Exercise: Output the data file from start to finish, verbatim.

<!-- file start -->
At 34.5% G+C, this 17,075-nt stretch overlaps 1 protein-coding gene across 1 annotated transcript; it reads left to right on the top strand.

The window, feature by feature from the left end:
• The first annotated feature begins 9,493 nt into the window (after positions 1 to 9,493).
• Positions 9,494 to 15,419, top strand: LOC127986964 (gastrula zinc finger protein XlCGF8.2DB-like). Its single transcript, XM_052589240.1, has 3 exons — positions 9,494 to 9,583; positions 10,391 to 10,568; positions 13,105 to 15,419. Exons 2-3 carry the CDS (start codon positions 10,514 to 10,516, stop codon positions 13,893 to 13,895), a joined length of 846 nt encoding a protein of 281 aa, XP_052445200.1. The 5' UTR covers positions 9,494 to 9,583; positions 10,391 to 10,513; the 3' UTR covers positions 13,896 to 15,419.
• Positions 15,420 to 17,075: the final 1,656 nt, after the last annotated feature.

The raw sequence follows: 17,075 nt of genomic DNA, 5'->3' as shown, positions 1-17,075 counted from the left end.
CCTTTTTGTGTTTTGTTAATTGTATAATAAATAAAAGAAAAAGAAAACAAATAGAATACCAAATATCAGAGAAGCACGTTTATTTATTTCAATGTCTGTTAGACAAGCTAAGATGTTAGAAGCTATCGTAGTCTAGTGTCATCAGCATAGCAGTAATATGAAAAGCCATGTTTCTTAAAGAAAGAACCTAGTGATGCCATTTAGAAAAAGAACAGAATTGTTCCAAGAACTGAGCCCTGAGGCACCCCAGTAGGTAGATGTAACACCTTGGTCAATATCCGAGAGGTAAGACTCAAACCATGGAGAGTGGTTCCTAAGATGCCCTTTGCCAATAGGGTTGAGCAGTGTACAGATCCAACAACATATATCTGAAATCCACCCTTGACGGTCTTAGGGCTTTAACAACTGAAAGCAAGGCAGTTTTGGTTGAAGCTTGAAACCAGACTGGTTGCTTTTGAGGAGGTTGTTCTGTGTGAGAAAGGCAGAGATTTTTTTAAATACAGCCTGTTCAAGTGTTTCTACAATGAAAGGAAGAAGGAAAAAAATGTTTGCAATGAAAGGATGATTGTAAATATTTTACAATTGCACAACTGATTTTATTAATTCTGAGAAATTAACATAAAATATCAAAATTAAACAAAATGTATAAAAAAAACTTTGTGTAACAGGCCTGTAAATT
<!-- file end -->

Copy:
At 34.5% G+C, this 17,075-nt stretch overlaps 1 protein-coding gene across 1 annotated transcript; it reads left to right on the top strand.

The window, feature by feature from the left end:
• The first annotated feature begins 9,493 nt into the window (after positions 1 to 9,493).
• Positions 9,494 to 15,419, top strand: LOC127986964 (gastrula zinc finger protein XlCGF8.2DB-like). Its single transcript, XM_052589240.1, has 3 exons — positions 9,494 to 9,583; positions 10,391 to 10,568; positions 13,105 to 15,419. Exons 2-3 carry the CDS (start codon positions 10,514 to 10,516, stop codon positions 13,893 to 13,895), a joined length of 846 nt encoding a protein of 281 aa, XP_052445200.1. The 5' UTR covers positions 9,494 to 9,583; positions 10,391 to 10,513; the 3' UTR covers positions 13,896 to 15,419.
• Positions 15,420 to 17,075: the final 1,656 nt, after the last annotated feature.

The raw sequence follows: 17,075 nt of genomic DNA, 5'->3' as shown, positions 1-17,075 counted from the left end.
CCTTTTTGTGTTTTGTTAATTGTATAATAAATAAAAGAAAAAGAAAACAAATAGAATACCAAATATCAGAGAAGCACGTTTATTTATTTCAATGTCTGTTAGACAAGCTAAGATGTTAGAAGCTATCGTAGTCTAGTGTCATCAGCATAGCAGTAATATGAAAAGCCATGTTTCTTAAAGAAAGAACCTAGTGATGCCATTTAGAAAAAGAACAGAATTGTTCCAAGAACTGAGCCCTGAGGCACCCCAGTAGGTAGATGTAACACCTTGGTCAATATCCGAGAGGTAAGACTCAAACCATGGAGAGTGGTTCCTAAGATGCCCTTTGCCAATAGGGTTGAGCAGTGTACAGATCCAACAACATATATCTGAAATCCACCCTTGACGGTCTTAGGGCTTTAACAACTGAAAGCAAGGCAGTTTTGGTTGAAGCTTGAAACCAGACTGGTTGCTTTTGAGGAGGTTGTTCTGTGTGAGAAAGGCAGAGATTTTTTTAAATACAGCCTGTTCAAGTGTTTCTACAATGAAAGGAAGAAGGAAAAAAATGTTTGCAATGAAAGGATGATTGTAAATATTTTACAATTGCACAACTGATTTTATTAATTCTGAGAAATTAACATAAAATATCAAAATTAAACAAAATGTATAAAAAAAACTTTGTGTAACAGGCCTGTAAATT